And then we take the derivative of this drain current with respect to V D S the

result Is called the small signal output conductance.

Since the drain depends, has 3 paths, the drain source path.

Then it has a path because of gate leakage in another pathway because of

body leakage. The drain current is the sum of the drain

source current plus the drain body current.

Plus the drained gate current and it is the sum of the three that counts.

So now when you take the derivative of this you get the individual derivative's

of each. Which are gsd, gbd, and ggd.

So graphically let's say we have the drain current here vs vgs.

This is nonsaturation This is saturation where the dominant effects are the the

channel length modulation and DIBL, and if you go to high enough VDSes, you end

up with impact ionization that can increase the slope, like that.

So, now when you plot. The small signal output conductance G

zero, it is high in non saturation, it dips down becaue of channelic modulation

in

[UNKNOWN].

This is what determines the shape here and then if you enter the impact

ionization region, you go back up, as this one predicts, the slope increases.

So what kind of output conductance you get depends on which region you are and

which effect is dominant. Let me further expand on this.

Here is the output conductance on the log scale and I'm assuming that the length of

the device is equal to the minimum allowed length.

So now we have Go, the output conductance versus Gds with Vgs as a parameter.

Because this device is as short as we, you can make it in the given process, the

channel length modulation and dibble effects are significant and they keep the

conductance large. But if you take the.

A different device with a longer length, much longer length.

Now channel length modulation and DIBL are negligible for this device, so the

conductance dips to lower values. And you can even see the beginning of

impact ionization affects over here. The conductance goes back up, as the

previous slide had predicted. You can only see that of course if you go

to large enough values. Fortunately with many processes today,

you stay to, at a low value of vds before such effects can, can interfere with your

design. [COUGH] Now something about the effect of

extrinsic resistances on out of conductance.

First of all, you will recall that we have the extrinsic source resistance, the

extrinsic drain resistance And the effect of this is as the current passes through

them, there is a voltage drop across them which limits the internal voltages of the

device. So for example the actual VGS of the

device which I call VGS hat is the externally applied VGS minus this voltage

drop across this one. So, for a given VGS And a given change in

vgs, the corresponding internal vgs and the corresponding change in vgs are

smaller than what you think from the external variations.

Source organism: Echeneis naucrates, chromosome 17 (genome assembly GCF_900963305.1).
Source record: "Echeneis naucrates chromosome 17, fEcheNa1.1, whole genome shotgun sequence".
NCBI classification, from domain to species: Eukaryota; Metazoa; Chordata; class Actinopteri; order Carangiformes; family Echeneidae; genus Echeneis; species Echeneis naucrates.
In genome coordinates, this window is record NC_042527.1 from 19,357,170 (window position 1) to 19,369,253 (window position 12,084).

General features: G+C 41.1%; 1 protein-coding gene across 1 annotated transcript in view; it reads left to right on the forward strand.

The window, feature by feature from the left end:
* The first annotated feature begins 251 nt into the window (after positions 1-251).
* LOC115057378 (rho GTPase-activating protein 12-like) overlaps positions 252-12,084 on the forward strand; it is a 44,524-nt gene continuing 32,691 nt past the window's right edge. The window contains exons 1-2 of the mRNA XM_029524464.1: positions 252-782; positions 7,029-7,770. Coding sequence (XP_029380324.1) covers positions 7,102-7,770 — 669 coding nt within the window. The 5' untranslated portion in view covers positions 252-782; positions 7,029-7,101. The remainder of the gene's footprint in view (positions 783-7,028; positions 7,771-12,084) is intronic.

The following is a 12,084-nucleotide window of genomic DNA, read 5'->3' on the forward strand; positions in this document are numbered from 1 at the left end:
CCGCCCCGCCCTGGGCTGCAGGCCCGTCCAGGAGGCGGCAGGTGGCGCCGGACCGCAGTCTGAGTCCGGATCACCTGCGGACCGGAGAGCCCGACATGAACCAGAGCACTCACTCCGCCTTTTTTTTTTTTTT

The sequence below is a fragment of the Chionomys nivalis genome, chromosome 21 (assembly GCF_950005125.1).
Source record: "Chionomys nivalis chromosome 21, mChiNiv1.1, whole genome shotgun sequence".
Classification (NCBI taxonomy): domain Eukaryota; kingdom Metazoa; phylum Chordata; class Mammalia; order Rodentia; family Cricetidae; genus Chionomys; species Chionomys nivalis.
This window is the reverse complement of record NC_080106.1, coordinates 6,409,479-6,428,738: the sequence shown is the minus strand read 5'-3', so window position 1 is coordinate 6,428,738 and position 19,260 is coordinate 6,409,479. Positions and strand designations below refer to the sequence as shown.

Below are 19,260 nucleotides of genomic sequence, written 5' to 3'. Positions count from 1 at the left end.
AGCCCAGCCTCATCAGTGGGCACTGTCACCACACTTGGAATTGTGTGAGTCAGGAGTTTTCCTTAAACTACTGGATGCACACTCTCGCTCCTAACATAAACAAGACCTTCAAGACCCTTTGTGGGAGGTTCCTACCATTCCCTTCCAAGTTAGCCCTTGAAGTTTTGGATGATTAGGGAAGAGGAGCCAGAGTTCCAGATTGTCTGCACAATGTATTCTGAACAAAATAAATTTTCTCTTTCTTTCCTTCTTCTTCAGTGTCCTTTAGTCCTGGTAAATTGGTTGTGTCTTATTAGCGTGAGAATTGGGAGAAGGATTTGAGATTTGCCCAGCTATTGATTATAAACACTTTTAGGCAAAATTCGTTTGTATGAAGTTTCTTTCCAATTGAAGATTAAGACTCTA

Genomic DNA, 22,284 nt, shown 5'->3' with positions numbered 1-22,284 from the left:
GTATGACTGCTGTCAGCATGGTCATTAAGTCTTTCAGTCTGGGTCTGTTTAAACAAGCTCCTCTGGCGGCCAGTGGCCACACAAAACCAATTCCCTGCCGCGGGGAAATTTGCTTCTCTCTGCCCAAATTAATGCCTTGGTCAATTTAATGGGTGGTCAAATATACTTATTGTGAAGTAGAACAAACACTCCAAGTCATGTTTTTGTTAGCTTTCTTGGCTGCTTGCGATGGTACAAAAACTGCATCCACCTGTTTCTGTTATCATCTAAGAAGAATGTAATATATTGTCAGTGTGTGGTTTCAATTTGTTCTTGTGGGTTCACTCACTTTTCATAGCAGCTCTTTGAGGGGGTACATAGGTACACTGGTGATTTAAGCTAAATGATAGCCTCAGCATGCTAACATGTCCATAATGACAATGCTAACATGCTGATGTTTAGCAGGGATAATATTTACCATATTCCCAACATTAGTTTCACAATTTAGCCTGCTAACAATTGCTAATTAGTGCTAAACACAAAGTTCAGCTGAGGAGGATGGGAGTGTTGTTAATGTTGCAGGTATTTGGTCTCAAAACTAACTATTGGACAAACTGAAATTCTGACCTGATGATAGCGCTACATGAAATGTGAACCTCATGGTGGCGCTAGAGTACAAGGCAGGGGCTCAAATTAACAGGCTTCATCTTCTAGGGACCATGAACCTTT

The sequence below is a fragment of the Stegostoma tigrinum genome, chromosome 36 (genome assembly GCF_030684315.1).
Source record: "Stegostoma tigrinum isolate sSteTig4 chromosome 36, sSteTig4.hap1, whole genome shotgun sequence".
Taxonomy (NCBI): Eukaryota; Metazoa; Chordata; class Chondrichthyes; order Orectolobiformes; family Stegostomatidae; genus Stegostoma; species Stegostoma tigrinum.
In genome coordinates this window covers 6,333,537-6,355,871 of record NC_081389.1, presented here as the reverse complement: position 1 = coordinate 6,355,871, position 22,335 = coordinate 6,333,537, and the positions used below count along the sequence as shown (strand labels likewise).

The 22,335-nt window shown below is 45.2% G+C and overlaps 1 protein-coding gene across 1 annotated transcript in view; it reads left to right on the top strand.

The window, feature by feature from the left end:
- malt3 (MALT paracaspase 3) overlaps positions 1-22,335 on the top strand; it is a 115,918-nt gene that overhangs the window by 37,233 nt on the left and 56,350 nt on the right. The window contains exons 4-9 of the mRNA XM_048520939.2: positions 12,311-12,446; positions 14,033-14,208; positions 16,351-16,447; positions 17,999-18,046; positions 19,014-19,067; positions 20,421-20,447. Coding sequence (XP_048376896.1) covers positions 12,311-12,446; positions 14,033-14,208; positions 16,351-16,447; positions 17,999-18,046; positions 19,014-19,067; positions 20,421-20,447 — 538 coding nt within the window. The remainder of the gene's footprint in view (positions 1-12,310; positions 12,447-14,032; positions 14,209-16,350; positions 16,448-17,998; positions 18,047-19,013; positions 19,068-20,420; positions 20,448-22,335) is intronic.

And that has as an effect a reduction in the trans-conductance, the effective

trans-conductance. And you can show summarized in the book

that the effective transconductancy is what you would assume from the

transconductance of the device by itself divided by 1 plus G M R S C.

Another effect is related to the body resistance R B E.

we have said more than once that the body resistance is distributed but for

simplicity we assumed that it is just one lump to resistor.

The drain body leakage current passes through this resistance and creates a

voltage drop rbidb, and this has the plus sign here, the minus thi-, sign there.

So let's say you have a reverse bias vsb, which determines your threshold through

the body effect. Now the effect of vsb internal to the

device Is actually smaller by the voltage drop in this resistance.

So, VSB effective is VSB minus RBE IDB So, the effect of this is the following.

If IDB goes up, for some reason, then the effect of VSB goes down, because a larger

voltage drop is subtracted from the external [INAUDIBLE] VSB, so VSB now is

smaller. Therefore, the threshold is smaller,

which increases IDS further, which can have the have the effect of increasing

IDB further. The result of all this is that the output

conductance that you see here, the slope of the drain current with respect to VDS

Is larger than if you didn't include this effect.

In the book, we summarize the procedure for finding the effective output

conductance and it is given by this expression.

Where you see that g is still matters. The gate drain leak ups conductance

matters, and the body drain conductance is actually amplified by this.

Factor. In this video, we have discussed the

source drain and output small signal conductances.

And at this point, we have finished with our introduction to conductnace small

signal parameters. In the next video, we'll begin discussing

small signal capacitance.